Fearful Symmetries

Witness a machine turn coffee into pointless ramblings...

24 August, 2004

New Latin Textbook Changes With Times

By JUSTIN POPE, AP Education Writer

"Optimus magister bonus liber," goes the old Latin adage: "The best teacher is a good book." For generations of modern-day Latin students, that book has been "Wheelock's Latin." But as the latest generation of students buy their Wheelocks in the coming weeks, they will discover a textbook that looks very different from the original, densely packed tome Professor Frederic Wheelock sketched out a half-century ago.

There are photographs, maps and eye-pleasing layouts. Exercises reflect the latest pedagogical theory. Readings feature fewer battlefield dispatches and more emphasis on women and everyday life. There is even a dirty poem by Catullus.

Wheelock's also has a Web site, e-mail discussion groups and, soon, online audio recordings.

"The times, they are a-changing," says Richard LaFleur, the University of Georgia classicist who took over the editorship of the series in the mid-1990s following Wheelock's 1987 death. "We want to keep up with the changes."

Latin, however, hasn't changed for 2,000 years. And where publishers see essential updates, critics of high textbook prices often wonder if new editions aren't just a ploy to raise prices.

Critics say they understand why biology and accounting textbooks need frequent updating, by why algebra or ancient languages?

Unnecessary updates are "one of the biggest driving factors behind the high costs of textbooks," says Merriah Fairchild, higher education advocate at the California Public Interest Research Group.

LaFleur says that many textbooks are updated too frequently, but that even Latin needs a fresh coat of paint sometimes. He and Wheelock's family say they have put out a new version about every five years, and pressed Harper Collins to keep the series affordable.

Textbook prices are a hot topic on college campuses and have prompted hearings on Capitol Hill. In January, a CALPIRG report found University of California students could expect to pay $898 per year for textbooks, up from $642 in 1996-97. The average price per new textbook was over $100. Three-quarters of faculty members surveyed believed new editions were usually unnecessary.

Publishers blame an unusual marketplace where they have just one year to earn back their investment; after that, students buy used copies and the publishers get nothing. That encourages frequent new editions.

"The basic business model is broken," says Al Greco, a Fordham University professor who follows the industry at the Book Industry Study Group. Greco doesn't believe publishers are price-gouging. Still, he concedes: "You could question whether there's a need to revise the calculus book, the U.S. history book, the Latin book every three years."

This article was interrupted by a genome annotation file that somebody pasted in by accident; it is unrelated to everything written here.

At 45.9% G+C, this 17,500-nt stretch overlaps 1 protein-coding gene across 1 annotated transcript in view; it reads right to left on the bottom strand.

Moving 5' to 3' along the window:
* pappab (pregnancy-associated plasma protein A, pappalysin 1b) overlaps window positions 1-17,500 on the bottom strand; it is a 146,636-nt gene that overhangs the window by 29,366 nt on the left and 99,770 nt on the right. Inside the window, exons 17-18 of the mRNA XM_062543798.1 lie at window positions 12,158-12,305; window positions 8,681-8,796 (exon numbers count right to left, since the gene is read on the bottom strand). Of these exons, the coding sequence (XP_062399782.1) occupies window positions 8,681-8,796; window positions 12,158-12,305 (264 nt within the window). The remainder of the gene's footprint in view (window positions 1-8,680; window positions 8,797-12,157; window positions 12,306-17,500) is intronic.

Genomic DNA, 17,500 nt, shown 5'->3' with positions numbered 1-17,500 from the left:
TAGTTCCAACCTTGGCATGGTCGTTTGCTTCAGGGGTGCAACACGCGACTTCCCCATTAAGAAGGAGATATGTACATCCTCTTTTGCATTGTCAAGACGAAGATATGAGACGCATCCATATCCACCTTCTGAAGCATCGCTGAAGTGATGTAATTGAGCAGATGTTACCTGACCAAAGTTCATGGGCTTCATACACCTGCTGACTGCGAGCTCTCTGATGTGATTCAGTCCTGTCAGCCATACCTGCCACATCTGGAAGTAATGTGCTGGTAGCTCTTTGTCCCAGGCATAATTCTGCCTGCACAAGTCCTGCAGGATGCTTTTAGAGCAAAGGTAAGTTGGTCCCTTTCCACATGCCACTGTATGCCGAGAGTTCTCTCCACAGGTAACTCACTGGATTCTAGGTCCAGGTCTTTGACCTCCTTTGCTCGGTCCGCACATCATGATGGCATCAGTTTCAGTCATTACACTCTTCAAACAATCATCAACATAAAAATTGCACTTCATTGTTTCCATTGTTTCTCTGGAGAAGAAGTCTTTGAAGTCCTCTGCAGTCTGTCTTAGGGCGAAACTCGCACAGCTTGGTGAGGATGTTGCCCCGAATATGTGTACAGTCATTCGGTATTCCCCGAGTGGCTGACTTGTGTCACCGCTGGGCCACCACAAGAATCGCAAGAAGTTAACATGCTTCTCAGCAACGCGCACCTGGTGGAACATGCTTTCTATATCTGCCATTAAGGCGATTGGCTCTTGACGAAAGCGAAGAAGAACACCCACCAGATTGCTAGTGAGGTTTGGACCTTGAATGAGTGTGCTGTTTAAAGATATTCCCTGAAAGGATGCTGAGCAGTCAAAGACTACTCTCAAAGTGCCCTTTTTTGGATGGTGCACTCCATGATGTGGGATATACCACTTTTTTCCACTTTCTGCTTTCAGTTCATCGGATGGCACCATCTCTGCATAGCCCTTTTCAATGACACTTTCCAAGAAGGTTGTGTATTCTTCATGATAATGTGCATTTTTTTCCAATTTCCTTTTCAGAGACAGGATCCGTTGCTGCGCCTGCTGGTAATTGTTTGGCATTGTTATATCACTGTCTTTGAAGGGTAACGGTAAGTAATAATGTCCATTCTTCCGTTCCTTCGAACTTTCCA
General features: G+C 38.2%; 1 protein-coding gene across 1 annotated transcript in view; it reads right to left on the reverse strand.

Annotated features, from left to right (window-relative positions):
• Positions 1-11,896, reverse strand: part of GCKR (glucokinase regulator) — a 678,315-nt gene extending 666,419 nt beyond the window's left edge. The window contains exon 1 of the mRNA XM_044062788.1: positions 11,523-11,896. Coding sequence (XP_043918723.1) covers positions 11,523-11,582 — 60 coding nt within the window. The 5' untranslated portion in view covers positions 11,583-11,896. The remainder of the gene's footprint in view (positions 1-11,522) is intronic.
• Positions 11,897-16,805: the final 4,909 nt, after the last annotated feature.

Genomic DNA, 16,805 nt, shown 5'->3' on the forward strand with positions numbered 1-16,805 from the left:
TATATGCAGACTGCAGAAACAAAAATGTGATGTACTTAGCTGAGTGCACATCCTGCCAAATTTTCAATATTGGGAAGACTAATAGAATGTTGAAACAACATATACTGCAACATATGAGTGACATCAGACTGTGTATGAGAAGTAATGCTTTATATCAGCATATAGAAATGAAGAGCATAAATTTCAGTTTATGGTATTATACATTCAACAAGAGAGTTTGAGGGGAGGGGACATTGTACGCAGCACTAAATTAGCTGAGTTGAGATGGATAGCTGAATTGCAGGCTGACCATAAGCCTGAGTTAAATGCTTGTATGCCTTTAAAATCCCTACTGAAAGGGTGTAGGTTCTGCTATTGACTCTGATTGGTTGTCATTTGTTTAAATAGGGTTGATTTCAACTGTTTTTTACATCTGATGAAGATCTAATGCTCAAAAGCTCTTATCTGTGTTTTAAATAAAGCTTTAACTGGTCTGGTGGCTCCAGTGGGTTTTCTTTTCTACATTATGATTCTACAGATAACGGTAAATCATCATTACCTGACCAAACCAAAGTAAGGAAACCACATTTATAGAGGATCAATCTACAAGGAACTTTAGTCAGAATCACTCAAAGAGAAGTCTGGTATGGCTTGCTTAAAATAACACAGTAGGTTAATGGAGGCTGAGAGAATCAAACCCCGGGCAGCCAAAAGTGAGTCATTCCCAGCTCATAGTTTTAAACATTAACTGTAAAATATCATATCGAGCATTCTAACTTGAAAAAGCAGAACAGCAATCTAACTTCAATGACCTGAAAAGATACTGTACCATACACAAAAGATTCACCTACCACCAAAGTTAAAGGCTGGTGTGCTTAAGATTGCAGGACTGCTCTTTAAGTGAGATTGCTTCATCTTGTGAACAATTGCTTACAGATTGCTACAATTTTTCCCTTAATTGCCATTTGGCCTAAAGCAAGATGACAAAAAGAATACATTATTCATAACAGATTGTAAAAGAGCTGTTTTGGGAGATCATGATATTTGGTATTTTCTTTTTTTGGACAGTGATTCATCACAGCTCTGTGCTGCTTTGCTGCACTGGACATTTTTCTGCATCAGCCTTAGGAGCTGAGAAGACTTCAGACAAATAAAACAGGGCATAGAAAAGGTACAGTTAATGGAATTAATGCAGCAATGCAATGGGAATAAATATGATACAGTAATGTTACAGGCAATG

Yet revise they do. Even the death of an author may not derail a series. Anthony F. Janson took over the "History of Art" series after his father died in 1982. (The revised sixth edition, featuring more emphasis on religious art in the late Renaissance, was retailing for $95 this week in a downtown Boston bookstore). A rival, "Art Through the Ages" still carries author Helen Gardner's name on its 11th edition, 60 years after her death, and was retailing for $108.95, with CD-ROM, on Amazon.com.

But while art books require expensive-to-print, color images, critics say that isn't true for other subjects. Calpirg has criticized frequent updates in calculus, a subject little-changed since Gottfried Wilhelm Leibniz and Sir Isaac Newton invented it in the 17th century.

In Wheelock's case, Harper Collins bought the title after the namesake's death and put out a fourth edition based on notes he left. LaFleur got involved by pointing out errors in that edition. Eventually, he and the family discussed his taking over the project.

"He had the right feeling about my father, the respect, the allegiance to my father that was music to our ears," daughter Deborah Wheelock Taylor says.

LaFleur and the family insist the textbook has always been a labor of love, and affordability a priority. New versions contain pictures, but they are black-and-white. Harper Collins essentially publishes Wheelock's as a trade book, which means cheaper paper. Wheelock's has a Web site but is not bundled with expensive CD-ROMs.

"It's not bells and whistles," says Greg Chaput of publisher Harper Collins. "It's just solid, great information, beautifully written."

The basic, paperback version, the most popular introductory college Latin text, costs just $20.95. A supplementary reader is $19 and a workbook $17. Prices will probably rise a few dollars with a revised sixth edition due out next year, and a still-more-expensive hardcover is in the works, targeting high schools. But Harper Collins insists it will be reasonably priced.

Calpirg's Fairchild, though not familiar with the Wheelock's series, says Latin "sounds like a good example of a subject that doesn't need much updating." But she adds: "Any publisher who is consciously trying to keep the costs of production low so they can pass on the savings to students is doing the students a favor."